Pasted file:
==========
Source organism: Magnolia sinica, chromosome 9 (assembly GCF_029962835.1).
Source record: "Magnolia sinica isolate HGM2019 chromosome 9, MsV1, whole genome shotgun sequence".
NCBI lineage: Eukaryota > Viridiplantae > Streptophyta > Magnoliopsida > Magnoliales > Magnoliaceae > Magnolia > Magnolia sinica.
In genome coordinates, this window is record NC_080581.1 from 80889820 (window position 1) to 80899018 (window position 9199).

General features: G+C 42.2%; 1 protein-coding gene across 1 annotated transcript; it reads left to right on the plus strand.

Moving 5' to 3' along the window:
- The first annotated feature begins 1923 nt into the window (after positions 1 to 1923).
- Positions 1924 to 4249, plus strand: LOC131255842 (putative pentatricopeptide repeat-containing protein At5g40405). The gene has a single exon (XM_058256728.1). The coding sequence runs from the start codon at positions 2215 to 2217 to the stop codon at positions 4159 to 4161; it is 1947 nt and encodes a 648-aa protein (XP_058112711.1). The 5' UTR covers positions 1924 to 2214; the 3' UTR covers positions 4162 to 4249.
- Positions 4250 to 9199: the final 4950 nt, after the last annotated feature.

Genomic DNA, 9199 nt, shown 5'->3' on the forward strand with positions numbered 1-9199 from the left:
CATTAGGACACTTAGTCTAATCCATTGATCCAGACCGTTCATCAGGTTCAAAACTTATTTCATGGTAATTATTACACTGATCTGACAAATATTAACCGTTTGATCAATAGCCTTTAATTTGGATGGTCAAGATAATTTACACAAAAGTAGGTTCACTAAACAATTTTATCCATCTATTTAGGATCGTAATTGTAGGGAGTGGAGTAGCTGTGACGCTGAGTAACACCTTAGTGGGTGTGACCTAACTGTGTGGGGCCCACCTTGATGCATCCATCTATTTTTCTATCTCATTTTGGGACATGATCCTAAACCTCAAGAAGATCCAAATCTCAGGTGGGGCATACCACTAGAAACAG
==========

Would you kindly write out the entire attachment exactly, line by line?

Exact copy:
Source organism: Magnolia sinica, chromosome 9 (assembly GCF_029962835.1).
Source record: "Magnolia sinica isolate HGM2019 chromosome 9, MsV1, whole genome shotgun sequence".
NCBI lineage: Eukaryota > Viridiplantae > Streptophyta > Magnoliopsida > Magnoliales > Magnoliaceae > Magnolia > Magnolia sinica.
In genome coordinates, this window is record NC_080581.1 from 80889820 (window position 1) to 80899018 (window position 9199).

General features: G+C 42.2%; 1 protein-coding gene across 1 annotated transcript; it reads left to right on the plus strand.

Moving 5' to 3' along the window:
- The first annotated feature begins 1923 nt into the window (after positions 1 to 1923).
- Positions 1924 to 4249, plus strand: LOC131255842 (putative pentatricopeptide repeat-containing protein At5g40405). The gene has a single exon (XM_058256728.1). The coding sequence runs from the start codon at positions 2215 to 2217 to the stop codon at positions 4159 to 4161; it is 1947 nt and encodes a 648-aa protein (XP_058112711.1). The 5' UTR covers positions 1924 to 2214; the 3' UTR covers positions 4162 to 4249.
- Positions 4250 to 9199: the final 4950 nt, after the last annotated feature.

Genomic DNA, 9199 nt, shown 5'->3' on the forward strand with positions numbered 1-9199 from the left:
CATTAGGACACTTAGTCTAATCCATTGATCCAGACCGTTCATCAGGTTCAAAACTTATTTCATGGTAATTATTACACTGATCTGACAAATATTAACCGTTTGATCAATAGCCTTTAATTTGGATGGTCAAGATAATTTACACAAAAGTAGGTTCACTAAACAATTTTATCCATCTATTTAGGATCGTAATTGTAGGGAGTGGAGTAGCTGTGACGCTGAGTAACACCTTAGTGGGTGTGACCTAACTGTGTGGGGCCCACCTTGATGCATCCATCTATTTTTCTATCTCATTTTGGGACATGATCCTAAACCTCAAGAAGATCCAAATCTCAGGTGGGGCATACCACTAGAAACAG